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The Statue of Germanicus from Amelia: New Discoveries

October 2019 (123.4)

Archaeological Note

The Statue of Germanicus from Amelia: New Discoveries

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This archaeological note presents the findings from a scientific analysis of the bronze of an over-life-sized cuirassed statue of Germanicus from Amelia (ancient Ameria). The examination was recently carried out in the Museo Archeologico di Amelia to determine both the nature of the statue’s production and its relative dating. The 41 nondestructive X-ray fluorescence spectrometry measurements taken on 32 different parts clearly show that there were two, not three, phases (as had been proposed in the only major monograph on the statue) involved in the production of this sculpture. Some analyses using inductively coupled plasma-optical emission spectrometry were also carried out on drillings taken from detached fragments of the statue that were recently rediscovered in the Museo Archeologico Nazionale dell’Umbria in Perugia. The new scientific examinations indicate that all parts of the statue except the cuirass were produced at the same time and apparently were originally being prepared for gilding, which in the end was not carried out for reasons that are discussed.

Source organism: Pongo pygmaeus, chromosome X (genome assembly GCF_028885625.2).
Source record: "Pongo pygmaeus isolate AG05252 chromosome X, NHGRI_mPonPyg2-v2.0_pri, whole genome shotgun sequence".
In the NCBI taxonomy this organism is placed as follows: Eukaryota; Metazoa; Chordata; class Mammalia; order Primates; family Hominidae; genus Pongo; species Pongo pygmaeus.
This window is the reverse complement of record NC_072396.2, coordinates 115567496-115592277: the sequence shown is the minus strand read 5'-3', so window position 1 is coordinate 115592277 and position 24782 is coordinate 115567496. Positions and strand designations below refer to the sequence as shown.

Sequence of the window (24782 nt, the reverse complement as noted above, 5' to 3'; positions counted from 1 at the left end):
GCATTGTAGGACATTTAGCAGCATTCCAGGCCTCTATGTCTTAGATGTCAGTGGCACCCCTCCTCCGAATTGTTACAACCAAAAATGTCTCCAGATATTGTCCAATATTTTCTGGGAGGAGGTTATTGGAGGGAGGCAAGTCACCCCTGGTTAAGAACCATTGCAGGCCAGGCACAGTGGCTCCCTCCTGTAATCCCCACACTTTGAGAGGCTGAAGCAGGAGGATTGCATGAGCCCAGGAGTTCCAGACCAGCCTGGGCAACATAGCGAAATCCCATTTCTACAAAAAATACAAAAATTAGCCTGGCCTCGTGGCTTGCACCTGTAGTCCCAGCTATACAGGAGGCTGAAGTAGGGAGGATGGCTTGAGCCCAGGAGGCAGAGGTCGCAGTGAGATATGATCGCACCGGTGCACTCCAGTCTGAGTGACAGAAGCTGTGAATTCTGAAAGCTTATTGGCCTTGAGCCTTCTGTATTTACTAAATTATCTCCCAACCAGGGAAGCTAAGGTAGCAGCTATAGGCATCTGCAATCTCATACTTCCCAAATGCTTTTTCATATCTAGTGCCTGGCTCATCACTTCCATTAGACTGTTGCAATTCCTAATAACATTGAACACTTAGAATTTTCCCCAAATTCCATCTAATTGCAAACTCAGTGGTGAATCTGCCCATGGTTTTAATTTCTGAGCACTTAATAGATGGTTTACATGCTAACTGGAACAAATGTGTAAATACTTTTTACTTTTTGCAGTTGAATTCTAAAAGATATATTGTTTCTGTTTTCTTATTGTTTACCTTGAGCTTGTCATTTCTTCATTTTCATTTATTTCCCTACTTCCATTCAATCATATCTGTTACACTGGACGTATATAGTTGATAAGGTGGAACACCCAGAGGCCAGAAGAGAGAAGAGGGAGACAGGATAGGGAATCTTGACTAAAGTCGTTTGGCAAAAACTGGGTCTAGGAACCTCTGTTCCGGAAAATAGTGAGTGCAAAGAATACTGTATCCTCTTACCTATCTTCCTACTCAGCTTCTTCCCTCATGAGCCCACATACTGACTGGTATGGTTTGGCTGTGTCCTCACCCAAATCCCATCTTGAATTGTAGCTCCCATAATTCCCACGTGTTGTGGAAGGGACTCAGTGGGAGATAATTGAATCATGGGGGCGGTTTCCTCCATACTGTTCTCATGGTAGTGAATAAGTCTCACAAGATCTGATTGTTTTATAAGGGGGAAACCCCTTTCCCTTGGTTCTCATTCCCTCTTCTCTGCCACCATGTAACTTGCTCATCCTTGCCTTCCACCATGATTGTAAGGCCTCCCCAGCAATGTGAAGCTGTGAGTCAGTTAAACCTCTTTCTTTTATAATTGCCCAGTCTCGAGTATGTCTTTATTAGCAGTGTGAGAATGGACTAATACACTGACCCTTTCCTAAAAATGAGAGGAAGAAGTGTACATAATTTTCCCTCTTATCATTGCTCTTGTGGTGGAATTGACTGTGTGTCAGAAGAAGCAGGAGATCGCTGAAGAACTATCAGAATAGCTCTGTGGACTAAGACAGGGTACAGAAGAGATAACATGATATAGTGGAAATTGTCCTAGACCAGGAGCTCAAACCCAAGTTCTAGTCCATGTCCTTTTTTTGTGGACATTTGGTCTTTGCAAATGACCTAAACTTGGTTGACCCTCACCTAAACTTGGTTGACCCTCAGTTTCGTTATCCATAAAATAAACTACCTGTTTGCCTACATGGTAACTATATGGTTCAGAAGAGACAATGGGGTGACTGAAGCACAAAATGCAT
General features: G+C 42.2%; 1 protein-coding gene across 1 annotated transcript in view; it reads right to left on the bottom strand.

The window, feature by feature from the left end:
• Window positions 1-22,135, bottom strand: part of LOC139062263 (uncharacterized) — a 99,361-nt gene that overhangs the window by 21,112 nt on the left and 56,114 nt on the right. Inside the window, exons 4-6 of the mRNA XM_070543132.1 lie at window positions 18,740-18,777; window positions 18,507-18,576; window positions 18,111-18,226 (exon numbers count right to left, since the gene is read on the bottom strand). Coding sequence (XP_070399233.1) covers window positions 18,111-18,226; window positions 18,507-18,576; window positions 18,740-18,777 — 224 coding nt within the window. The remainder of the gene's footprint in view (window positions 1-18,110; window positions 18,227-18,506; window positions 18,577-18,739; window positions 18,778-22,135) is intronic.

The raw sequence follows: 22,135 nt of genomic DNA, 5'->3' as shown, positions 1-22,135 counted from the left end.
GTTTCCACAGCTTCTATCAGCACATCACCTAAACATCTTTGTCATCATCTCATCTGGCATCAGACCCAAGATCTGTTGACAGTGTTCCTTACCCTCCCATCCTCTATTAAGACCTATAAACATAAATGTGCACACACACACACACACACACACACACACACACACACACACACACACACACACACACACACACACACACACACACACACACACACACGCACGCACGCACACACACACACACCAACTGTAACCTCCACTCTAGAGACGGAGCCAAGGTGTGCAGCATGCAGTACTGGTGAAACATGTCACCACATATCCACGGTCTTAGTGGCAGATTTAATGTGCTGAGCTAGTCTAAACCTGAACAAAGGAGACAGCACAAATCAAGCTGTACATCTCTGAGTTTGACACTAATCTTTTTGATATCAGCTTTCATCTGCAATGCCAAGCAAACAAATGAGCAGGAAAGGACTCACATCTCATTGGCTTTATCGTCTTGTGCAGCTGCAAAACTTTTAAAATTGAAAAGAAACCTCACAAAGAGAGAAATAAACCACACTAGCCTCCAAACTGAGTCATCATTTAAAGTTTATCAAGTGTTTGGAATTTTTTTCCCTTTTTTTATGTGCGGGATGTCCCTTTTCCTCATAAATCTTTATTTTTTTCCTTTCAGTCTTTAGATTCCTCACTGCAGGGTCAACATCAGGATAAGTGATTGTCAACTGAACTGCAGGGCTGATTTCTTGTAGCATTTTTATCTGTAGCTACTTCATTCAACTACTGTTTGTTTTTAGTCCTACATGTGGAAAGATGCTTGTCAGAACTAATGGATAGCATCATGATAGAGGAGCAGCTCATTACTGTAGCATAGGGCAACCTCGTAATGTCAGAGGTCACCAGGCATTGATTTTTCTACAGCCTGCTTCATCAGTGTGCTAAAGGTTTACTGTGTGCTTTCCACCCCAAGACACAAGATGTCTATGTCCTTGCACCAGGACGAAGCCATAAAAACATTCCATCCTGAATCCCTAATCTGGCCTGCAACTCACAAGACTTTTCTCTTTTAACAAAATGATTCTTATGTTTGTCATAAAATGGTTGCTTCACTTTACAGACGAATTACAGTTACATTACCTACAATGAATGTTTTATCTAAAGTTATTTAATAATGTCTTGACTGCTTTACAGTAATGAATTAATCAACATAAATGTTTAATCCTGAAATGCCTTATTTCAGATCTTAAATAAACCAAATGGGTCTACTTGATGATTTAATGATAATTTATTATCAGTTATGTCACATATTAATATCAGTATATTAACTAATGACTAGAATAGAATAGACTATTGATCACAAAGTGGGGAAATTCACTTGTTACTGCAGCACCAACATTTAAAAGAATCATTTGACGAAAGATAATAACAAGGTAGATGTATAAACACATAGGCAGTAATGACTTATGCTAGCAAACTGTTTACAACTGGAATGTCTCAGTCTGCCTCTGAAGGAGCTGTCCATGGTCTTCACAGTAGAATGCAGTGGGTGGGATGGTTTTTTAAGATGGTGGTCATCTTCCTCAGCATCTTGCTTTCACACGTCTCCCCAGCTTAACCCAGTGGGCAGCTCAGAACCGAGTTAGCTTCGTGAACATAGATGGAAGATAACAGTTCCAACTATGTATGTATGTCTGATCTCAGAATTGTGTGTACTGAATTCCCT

The Statue of Germanicus from Amelia: New Discoveries

By John Pollini and Alessandra Giumlia-Mair

American Journal of Archaeology Vol. 123, No. 4 (October 2019), pp. 675–686

DOI: 10.3764/aja.123.4.0675

© 2019 Archaeological Institute of America